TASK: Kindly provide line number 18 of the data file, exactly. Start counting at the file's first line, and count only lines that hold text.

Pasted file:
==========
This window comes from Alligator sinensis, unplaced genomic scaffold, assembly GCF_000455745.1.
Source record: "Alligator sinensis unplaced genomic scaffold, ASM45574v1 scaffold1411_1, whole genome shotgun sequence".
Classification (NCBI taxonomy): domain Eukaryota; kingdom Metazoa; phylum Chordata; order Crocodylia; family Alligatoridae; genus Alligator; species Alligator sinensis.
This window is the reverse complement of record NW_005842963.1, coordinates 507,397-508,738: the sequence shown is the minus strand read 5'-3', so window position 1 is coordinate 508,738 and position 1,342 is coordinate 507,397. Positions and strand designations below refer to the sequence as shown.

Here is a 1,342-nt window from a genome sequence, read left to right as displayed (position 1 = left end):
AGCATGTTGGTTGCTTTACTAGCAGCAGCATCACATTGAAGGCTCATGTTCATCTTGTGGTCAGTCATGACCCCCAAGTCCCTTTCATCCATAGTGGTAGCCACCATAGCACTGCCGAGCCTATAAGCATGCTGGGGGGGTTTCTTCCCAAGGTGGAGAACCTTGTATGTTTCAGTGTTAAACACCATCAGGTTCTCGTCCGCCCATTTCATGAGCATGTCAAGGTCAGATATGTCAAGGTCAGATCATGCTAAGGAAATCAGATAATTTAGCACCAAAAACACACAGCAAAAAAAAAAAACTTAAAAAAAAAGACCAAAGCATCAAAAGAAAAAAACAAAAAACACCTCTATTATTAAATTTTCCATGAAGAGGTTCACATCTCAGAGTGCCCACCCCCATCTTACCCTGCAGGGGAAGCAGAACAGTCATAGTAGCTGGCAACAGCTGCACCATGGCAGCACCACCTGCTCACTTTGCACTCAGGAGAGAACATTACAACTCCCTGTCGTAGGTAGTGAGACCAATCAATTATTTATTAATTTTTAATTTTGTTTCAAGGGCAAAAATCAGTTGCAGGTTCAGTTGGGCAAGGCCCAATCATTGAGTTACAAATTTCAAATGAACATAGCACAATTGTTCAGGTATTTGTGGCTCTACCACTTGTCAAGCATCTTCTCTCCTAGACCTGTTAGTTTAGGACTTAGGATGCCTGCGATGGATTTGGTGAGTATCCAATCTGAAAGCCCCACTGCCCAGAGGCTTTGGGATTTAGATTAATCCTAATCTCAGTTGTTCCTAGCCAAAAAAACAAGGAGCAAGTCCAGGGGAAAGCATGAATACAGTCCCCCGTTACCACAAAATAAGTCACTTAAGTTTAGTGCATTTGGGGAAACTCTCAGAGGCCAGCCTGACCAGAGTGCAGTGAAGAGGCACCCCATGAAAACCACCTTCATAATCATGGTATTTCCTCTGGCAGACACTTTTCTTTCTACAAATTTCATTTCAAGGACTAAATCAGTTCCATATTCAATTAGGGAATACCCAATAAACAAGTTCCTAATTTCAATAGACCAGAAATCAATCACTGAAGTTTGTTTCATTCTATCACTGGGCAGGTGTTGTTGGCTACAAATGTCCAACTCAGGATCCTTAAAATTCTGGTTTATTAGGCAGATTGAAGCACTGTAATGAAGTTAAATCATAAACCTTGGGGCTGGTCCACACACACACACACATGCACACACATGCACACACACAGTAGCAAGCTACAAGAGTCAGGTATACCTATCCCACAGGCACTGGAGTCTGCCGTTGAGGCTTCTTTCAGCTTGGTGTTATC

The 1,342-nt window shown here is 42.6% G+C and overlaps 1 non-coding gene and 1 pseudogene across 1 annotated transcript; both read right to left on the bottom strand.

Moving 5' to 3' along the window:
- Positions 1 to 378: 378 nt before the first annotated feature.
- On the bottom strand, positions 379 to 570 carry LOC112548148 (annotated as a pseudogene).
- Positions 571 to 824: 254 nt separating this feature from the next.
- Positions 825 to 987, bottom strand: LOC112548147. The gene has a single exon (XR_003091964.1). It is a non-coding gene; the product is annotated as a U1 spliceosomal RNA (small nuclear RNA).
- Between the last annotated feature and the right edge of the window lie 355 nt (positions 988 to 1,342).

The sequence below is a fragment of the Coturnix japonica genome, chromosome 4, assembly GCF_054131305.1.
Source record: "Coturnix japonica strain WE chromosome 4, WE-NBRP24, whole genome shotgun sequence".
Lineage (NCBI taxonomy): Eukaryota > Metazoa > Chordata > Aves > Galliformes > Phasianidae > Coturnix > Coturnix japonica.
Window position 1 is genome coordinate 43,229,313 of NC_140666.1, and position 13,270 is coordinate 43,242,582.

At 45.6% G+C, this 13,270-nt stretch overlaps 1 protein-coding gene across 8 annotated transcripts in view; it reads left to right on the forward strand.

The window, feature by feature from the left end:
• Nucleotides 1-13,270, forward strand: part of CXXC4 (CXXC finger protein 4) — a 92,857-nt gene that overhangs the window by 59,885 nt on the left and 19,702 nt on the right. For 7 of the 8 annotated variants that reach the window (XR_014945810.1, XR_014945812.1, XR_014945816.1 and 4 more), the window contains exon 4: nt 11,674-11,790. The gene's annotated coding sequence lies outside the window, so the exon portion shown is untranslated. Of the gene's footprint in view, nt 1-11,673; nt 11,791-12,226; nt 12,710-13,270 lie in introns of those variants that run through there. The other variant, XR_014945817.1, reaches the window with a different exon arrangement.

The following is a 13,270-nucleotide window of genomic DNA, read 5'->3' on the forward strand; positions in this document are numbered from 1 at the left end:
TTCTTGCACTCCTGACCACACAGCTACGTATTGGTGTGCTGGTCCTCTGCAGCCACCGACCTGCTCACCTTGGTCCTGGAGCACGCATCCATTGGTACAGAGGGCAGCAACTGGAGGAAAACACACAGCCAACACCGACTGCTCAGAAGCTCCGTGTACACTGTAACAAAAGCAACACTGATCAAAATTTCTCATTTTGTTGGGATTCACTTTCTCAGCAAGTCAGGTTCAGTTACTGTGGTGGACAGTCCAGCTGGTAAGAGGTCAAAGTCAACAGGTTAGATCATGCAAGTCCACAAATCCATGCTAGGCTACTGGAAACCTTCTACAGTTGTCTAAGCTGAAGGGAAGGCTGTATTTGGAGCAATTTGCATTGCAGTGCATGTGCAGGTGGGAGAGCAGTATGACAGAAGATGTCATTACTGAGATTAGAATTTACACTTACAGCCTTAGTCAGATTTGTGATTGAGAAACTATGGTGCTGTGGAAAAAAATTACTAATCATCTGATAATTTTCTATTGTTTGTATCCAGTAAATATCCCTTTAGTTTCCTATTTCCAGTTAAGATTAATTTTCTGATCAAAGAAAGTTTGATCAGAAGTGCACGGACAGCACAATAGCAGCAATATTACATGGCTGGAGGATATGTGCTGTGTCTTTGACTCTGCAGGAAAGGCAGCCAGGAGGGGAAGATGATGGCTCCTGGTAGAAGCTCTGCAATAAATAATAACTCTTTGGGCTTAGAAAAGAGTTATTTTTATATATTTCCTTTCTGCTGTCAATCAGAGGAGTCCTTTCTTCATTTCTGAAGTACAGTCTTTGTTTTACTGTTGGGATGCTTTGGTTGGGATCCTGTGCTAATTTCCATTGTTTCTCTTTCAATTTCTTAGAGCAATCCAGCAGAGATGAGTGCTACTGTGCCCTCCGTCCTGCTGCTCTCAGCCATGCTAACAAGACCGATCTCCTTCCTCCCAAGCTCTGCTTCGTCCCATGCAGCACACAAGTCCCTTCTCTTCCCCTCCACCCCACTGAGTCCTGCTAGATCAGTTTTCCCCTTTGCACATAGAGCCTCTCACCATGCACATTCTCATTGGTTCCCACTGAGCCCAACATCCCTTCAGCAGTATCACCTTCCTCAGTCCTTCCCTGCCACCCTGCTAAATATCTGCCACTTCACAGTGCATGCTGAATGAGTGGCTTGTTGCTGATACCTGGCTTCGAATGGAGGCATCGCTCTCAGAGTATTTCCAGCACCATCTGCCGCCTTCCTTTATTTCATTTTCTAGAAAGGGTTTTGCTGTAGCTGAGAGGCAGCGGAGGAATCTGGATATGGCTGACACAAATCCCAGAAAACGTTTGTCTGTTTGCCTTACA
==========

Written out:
At 45.6% G+C, this 13,270-nt stretch overlaps 1 protein-coding gene across 8 annotated transcripts in view; it reads left to right on the forward strand.